I love it when I read something that makes me think – about my own prejudices or opinions, or about the ways the world works. And fiction can open up many emotions and issues more easily than its more cerebral counterparts.
Perhaps this is why I like books (and films) that deal with difficult topics – slavery, war, crime etc. But you don’t need to delve into the bleakest parts of humanity to explore human nature. Two of my recent FF pieces appear to have sparked discussion on the everyday but critical issue of the battle of the sexes.
Sangria was about a middle-aged couple on holiday in Spain. Don thought he’d hit the spot for romance: Julie had wanted to drink Sangria on the Main and here they were doing just that. Julie could only feel disappointment: after years of hinting and waiting to be surprised, she’d had to tell him of her dream, and now they were there, he was more interested in the yachts.
Liberties is about younger characters. Belle is walking through the corridors of her new school with her friend Alice, when some lads make a crude remark about her. Alice is outraged, Belle takes it in her stride and even professes to be flattered.
In both cases, I was interested by the strong feelings I got in response. Many readers condemned Don, but I was pleased at how many also criticised Julie. After all, Don’s trying his best even if he does fall short, and too many women demand mind reading from their partners (I sometimes count myself in their number, I’m afraid.).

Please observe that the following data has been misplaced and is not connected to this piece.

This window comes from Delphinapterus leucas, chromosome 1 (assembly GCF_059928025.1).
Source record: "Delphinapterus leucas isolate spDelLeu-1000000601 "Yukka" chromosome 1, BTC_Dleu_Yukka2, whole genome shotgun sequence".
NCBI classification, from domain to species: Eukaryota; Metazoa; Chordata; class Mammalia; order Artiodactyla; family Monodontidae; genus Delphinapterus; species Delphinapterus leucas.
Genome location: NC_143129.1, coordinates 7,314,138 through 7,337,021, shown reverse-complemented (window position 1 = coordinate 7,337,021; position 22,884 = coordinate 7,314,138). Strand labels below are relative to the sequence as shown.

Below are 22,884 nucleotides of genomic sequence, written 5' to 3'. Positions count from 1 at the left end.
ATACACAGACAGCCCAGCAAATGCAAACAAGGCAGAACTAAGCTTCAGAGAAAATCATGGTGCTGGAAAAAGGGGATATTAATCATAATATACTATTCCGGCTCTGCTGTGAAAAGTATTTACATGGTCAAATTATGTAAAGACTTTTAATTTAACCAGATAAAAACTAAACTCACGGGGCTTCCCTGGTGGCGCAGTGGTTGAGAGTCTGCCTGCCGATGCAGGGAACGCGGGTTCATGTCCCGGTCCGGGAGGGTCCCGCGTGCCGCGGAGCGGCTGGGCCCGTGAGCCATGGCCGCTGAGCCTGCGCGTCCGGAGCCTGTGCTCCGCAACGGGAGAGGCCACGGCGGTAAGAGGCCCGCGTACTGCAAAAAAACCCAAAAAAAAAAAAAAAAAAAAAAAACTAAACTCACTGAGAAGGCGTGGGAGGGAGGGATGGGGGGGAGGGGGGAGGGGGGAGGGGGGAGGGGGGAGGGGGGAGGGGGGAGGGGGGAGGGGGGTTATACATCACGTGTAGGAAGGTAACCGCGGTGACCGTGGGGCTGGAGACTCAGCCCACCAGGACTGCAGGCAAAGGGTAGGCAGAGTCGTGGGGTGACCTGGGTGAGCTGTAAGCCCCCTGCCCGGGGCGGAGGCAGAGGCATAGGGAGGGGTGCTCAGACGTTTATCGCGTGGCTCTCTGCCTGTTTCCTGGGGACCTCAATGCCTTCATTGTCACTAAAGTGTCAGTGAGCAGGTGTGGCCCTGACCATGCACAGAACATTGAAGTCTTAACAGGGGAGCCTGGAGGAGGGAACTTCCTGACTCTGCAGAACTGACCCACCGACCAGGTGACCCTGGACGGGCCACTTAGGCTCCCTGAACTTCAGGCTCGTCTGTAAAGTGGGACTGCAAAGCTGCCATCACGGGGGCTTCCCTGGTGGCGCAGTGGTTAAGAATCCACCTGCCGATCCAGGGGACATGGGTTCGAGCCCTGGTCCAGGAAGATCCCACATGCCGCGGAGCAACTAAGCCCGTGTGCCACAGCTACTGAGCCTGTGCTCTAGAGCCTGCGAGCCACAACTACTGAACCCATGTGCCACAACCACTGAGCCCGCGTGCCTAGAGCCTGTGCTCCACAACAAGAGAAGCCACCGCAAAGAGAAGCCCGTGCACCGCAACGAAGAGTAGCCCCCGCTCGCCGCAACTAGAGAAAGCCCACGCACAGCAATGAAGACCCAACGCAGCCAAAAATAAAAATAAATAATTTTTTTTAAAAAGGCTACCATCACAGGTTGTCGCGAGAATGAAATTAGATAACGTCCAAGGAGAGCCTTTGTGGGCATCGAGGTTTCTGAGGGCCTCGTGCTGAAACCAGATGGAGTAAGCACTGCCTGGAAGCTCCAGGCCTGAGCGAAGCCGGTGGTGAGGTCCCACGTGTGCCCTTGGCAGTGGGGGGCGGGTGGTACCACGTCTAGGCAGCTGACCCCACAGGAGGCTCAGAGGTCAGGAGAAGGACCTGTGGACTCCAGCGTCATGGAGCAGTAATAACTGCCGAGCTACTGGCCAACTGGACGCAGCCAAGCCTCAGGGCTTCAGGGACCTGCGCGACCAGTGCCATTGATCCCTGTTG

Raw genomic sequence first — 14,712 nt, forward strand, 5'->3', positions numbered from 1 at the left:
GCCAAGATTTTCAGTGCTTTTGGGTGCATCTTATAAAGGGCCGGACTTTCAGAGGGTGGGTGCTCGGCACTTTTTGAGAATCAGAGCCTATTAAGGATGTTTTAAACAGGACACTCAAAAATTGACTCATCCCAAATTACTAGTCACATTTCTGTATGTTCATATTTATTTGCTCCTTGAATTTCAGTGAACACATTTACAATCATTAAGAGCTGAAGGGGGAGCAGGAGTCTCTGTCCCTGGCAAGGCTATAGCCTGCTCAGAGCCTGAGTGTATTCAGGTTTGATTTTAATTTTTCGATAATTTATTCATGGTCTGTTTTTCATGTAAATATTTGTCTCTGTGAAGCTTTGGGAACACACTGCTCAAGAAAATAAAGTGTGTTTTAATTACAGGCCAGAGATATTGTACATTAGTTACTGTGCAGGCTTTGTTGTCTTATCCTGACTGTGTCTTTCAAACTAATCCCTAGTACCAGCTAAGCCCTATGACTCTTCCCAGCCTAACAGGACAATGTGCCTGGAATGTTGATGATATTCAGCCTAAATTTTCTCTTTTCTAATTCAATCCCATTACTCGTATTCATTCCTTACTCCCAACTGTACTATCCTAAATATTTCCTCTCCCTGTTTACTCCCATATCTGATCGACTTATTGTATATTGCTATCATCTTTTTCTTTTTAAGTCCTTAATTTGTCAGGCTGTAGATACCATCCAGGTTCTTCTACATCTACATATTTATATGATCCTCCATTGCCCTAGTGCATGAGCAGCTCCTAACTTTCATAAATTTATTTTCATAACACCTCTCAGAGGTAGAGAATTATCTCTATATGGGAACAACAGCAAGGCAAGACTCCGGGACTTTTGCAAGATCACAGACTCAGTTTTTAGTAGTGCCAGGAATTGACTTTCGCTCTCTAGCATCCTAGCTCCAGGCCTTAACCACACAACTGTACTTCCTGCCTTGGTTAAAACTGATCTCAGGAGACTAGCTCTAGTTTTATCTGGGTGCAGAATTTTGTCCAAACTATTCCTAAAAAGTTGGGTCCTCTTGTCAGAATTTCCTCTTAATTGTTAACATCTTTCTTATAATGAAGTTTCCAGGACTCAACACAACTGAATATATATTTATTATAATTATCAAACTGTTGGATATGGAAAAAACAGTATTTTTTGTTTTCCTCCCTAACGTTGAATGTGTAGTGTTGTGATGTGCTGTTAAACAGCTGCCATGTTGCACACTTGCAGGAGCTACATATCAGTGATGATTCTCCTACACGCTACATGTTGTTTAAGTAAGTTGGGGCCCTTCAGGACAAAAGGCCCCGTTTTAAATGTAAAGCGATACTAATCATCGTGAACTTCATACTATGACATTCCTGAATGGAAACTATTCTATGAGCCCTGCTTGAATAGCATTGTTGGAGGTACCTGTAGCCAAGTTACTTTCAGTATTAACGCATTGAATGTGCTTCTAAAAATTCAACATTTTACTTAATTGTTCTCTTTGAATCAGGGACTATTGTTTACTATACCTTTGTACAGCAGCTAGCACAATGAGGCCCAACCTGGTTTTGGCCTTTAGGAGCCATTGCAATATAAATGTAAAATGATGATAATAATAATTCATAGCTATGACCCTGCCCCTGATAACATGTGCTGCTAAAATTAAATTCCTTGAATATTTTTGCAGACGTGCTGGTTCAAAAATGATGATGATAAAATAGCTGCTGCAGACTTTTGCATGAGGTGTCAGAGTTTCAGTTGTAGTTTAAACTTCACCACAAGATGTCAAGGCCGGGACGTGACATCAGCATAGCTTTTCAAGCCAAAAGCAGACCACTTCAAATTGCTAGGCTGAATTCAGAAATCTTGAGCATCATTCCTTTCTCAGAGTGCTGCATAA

The response to Liberties was even more divided. Some saw Belle as a hussy or at best naïve, others saw Alice as jealous or too easily offended. Personally, I am on Belle’s side – I saw her as a confident young woman who isn’t afraid of her appearance or of the effect it has on the boys, but nor is she desperate for their attentions and approval. To me, Belle has discovered at 18 the lesson that you can’t change other people, only how you react to them. If she had been upset and offended by the remarks, it would have ruined her day not the boys’.
A friend of a friend has started the “Everyday Sexist Project”. I think it’s a good idea in many ways, and I am shocked by how much sexism pervades even in modern society. However, I do think some people get overwrought about innocent things – and I count wolf whistles and catcalls in that category. This isn’t a “boys will be boys” argument … if I’d had space, I’d have shown Alice subsequently making a similar casual remark about a band member she likes. I just think people will always make these comments and, like Belle, I value the freedom to do so.
But going back to fiction, I like it when something I read makes me think and question my views on something, but I LOVE it when something I’ve written has that effect on others, and opens up a dialogue between us. Because one of the magical things about fiction is it can be interpreted in many ways. My précises of the stories about are what I intended, but there’s nothing in the pieces themselves that makes other people’s interpretations invalid. Perhaps, like a Rorschach ink blot test, our reading tells us something about ourselves … perhaps it doesn’t.